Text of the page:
Knowing your Place

It can be very hard to assess at first if a game’s PC generation system produces green characters, experienced characters, or Big Damn Heroes. Even when the game comes out and tells you the relative strengths of character types, the first few runs will still be a process of learning to understand what these levels really mean in reality once the dice hit the table.

Obviously, if you are running a vanilla version of a system which produces beginner characters and the player tries to create a living legend there will be negative feedback in play. People hate it when living legends suck. Paying attention as a GM to the nascent character ideas (and remembering to explore them with players rather than taking them at face value) can save a lot of frustration later. As a player, paying attention to the game pitch, and the tone and sample characters provided for comparison (if any) are two good ways, in addition to keeping lines of communication open with the GM, of preventing the concept from expanding beyond the production capacity of the generation system. If you are set on creating an experienced PC when the GM and the game itself have geared up for beginners, you are headed for dissatisfaction. That, of course, negates the whole point of playing.

If in play, you find yourself actively and vocally trying to reinforce or actually create a conception of your character in the other players’ minds, this can be a hint that your concept has outstripped the ability of the system to reflect it given the points or abilities allotted. You shouldn’t have to tell the other players who ‘your guy’ is, they should just be able to see it.

Timmy: My guy remember, is a super-deadly assassin, and has a history of silent kills at close range which have baffled and mystified his enemies and employers alike.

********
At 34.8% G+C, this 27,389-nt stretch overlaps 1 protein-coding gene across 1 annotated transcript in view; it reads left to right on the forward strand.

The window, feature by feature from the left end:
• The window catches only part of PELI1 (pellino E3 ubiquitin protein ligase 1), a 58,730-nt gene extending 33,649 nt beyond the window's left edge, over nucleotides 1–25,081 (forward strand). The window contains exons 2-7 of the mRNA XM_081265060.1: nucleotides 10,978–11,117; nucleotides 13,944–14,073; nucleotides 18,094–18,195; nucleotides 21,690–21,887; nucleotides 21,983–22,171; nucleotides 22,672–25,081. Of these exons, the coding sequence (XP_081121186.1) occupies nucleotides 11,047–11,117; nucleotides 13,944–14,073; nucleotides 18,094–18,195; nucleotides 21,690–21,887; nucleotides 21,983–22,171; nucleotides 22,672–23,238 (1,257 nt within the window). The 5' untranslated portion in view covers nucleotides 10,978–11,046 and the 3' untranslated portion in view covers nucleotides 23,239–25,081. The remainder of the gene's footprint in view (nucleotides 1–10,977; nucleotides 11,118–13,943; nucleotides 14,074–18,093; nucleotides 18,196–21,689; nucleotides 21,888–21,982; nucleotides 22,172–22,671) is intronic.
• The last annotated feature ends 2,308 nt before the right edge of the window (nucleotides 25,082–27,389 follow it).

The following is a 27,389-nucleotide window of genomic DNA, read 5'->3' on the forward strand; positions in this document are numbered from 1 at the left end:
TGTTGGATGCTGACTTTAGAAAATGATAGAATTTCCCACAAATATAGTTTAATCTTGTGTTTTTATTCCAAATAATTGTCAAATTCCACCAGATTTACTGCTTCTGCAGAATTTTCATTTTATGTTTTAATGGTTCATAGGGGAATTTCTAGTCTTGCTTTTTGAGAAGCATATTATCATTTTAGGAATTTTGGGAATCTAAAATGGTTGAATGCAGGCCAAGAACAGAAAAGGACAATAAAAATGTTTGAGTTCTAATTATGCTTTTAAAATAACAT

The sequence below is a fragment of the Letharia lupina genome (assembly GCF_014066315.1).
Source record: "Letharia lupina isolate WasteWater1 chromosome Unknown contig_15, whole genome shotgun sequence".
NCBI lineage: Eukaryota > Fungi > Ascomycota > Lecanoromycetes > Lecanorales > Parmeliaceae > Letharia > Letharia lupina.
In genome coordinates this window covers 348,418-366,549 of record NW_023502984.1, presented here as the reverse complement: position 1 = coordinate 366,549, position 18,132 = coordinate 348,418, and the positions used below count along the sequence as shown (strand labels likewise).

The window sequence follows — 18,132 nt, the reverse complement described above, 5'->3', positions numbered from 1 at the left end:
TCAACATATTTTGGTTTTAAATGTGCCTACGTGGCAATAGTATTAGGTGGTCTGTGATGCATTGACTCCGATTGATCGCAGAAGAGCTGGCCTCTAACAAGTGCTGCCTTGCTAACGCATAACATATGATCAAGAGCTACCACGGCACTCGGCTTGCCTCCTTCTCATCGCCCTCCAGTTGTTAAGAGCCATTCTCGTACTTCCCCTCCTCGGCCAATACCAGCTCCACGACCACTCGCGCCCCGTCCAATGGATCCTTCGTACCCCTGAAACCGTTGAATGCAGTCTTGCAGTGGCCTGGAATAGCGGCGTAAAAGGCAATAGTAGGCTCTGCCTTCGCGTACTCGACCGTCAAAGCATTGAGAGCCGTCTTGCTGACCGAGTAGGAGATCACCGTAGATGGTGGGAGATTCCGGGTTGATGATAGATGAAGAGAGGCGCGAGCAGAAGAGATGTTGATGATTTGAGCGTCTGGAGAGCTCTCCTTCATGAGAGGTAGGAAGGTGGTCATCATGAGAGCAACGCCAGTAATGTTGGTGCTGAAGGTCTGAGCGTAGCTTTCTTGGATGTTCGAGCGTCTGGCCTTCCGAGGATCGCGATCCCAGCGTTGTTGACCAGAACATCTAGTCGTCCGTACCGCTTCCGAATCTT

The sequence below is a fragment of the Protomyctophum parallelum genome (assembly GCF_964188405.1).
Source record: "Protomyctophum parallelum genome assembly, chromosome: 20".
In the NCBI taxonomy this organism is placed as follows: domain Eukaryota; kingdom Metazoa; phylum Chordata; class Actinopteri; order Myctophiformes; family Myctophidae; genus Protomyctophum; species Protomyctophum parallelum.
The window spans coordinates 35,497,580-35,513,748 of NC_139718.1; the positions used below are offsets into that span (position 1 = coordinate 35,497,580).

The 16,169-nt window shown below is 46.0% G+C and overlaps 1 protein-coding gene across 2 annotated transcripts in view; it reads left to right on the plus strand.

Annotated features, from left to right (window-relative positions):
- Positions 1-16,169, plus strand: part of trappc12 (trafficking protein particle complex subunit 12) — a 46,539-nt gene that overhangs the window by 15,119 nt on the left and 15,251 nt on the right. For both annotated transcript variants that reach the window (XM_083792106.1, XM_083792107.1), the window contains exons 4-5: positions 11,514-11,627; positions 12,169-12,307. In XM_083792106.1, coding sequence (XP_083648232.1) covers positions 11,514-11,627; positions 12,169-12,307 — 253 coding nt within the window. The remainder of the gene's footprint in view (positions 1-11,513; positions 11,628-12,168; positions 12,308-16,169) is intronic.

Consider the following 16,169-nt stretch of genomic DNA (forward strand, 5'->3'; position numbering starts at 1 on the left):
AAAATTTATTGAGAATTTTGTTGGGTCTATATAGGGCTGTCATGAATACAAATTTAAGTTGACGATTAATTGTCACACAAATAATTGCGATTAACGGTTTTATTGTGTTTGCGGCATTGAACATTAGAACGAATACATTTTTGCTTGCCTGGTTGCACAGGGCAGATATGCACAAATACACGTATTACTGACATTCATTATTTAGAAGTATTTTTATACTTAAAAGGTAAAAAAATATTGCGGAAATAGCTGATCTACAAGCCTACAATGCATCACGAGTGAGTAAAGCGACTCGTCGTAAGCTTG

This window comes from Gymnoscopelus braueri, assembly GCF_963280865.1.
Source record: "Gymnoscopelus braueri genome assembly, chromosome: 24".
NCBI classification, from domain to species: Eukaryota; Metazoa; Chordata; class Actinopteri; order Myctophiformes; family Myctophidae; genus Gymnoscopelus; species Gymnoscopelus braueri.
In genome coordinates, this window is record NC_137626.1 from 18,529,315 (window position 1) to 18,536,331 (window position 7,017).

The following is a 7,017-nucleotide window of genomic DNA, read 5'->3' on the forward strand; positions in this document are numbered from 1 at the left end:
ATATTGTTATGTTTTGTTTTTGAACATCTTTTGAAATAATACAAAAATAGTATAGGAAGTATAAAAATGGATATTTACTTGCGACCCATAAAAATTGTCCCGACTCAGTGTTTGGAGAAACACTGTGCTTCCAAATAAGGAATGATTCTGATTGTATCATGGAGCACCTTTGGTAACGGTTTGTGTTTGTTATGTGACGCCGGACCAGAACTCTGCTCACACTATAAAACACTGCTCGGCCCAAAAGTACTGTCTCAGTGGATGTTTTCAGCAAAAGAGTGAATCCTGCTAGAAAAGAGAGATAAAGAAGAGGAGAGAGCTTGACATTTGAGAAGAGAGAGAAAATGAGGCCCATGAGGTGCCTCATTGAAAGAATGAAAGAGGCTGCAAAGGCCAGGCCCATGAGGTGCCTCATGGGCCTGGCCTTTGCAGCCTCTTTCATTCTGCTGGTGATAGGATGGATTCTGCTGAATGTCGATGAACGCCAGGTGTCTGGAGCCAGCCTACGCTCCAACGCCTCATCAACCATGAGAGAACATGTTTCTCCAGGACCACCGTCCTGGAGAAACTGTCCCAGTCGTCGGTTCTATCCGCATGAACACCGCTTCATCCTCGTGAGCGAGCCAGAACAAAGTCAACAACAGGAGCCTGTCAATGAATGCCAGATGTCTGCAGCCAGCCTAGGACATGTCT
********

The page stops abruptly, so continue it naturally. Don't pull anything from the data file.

Jim: I’m sure the 7-11 owner who hired us appreciates that.

Manuel: Silent…? Like the time he alerted all the guards in the warehouse and we had to abort before we even entered the place?

GM: Focus guys. Ok, Timmy – you have a stealth of 1 and a brawl of 1, and lost initiative. Declare your action for the turn.

Timmy: I totally kill them all!

Manuel: Lord Thunderin’

Carts and Horses

Backstory is important and helps bring a lot of character elements into cohesive focus, but a parade of accomplishments in the character’s out-of-game past can often conspire to heavily fictionalize the character. This can cause concept inflation, and again lead to a frustrating disconnect between how the player sees the character, and how the game actually presents that character in conjunction with the GM’s vision of the campaign.

In my experience, players who derive the most pleasure from accomplishments their characters have achieved in-game, and source their character concept in those accomplishments and the resulting consequences and reputation, tend to be the players most satisfied by play. Players who try to force their vision of a character onto the events of the story and onto the system supporting the game tend to feel the most frustrated. Who needs that?